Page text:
14th International Congress of Phonetic Sciences (ICPhS-14)

San Francisco, CA, USA
August 1-7, 1999

Incorporating Contextual Phonetics into Automatic Speech Recognition

Eric Fosler-Lussier (1,2), Steven Greenberg (2), Nelson Morgan (1,2)

(1) University of California, Berkeley, USA
(2) International Computer Science Institute, USA

This work outlines the problems encountered in modeling pronunciation for automatic speech recognition (ASR) of spontaneous (American) English speech. We detail some of the phonetic phenomena within the Switchboard corpus that make the recognition of this speaking style difficult. Phonetic transcribers found that feature spreading and cue trading made identification of phonetic segmental boundaries problematic. Including different forms of context in pronunciation models, however, may alleviate these problems in the ASR domain. The syllable appears to play an important role, as many of the phonetic phenomena seen are syllable- internal, and the increase in pronunciation variation compared to read speech is concentrated in coda consonants. In addition, we show that other forms of context – speaking rate and word predictability – help indicate increases in variability. We present a dynamic ASR pronunciation model that utilizes longer phonetic contextual windows for capturing the range of detail characteristic of naturally spoken language.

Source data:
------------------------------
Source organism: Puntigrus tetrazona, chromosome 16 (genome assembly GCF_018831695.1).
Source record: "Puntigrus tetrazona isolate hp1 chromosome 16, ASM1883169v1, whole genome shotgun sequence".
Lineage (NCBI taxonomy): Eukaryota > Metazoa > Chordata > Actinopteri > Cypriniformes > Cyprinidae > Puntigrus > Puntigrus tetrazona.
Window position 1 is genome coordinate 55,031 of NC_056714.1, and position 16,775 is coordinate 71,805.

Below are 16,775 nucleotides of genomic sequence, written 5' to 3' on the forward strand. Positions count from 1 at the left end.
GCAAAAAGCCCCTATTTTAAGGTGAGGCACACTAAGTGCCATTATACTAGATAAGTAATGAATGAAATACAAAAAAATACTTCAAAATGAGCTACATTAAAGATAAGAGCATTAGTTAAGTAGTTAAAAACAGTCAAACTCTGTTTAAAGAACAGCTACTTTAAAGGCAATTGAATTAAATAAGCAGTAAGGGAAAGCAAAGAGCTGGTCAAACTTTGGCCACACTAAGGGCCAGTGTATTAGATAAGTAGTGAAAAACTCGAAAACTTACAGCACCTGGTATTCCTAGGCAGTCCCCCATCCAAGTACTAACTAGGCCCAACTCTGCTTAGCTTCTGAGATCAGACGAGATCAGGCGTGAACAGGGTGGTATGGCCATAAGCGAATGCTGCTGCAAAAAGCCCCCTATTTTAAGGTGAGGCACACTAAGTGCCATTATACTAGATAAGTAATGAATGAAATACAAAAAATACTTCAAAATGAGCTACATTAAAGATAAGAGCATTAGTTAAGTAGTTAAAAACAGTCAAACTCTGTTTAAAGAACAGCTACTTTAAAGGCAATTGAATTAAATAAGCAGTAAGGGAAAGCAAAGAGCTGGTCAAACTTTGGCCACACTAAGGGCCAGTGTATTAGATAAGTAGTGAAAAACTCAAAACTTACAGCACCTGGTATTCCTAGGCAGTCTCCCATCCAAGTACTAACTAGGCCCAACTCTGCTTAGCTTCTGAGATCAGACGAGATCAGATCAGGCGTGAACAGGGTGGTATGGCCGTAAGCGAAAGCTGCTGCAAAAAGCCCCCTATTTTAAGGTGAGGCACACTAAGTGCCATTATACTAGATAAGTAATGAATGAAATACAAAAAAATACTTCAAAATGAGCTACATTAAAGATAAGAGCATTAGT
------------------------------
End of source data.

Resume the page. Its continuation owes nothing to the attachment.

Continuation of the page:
Full Paper

Bibliographic reference.  Fosler-Lussier, Eric / Greenberg, Steven / Morgan, Nelson (1999): "Incorporating contextual phonetics into automatic speech recognition", In ICPhS-14, 611-614.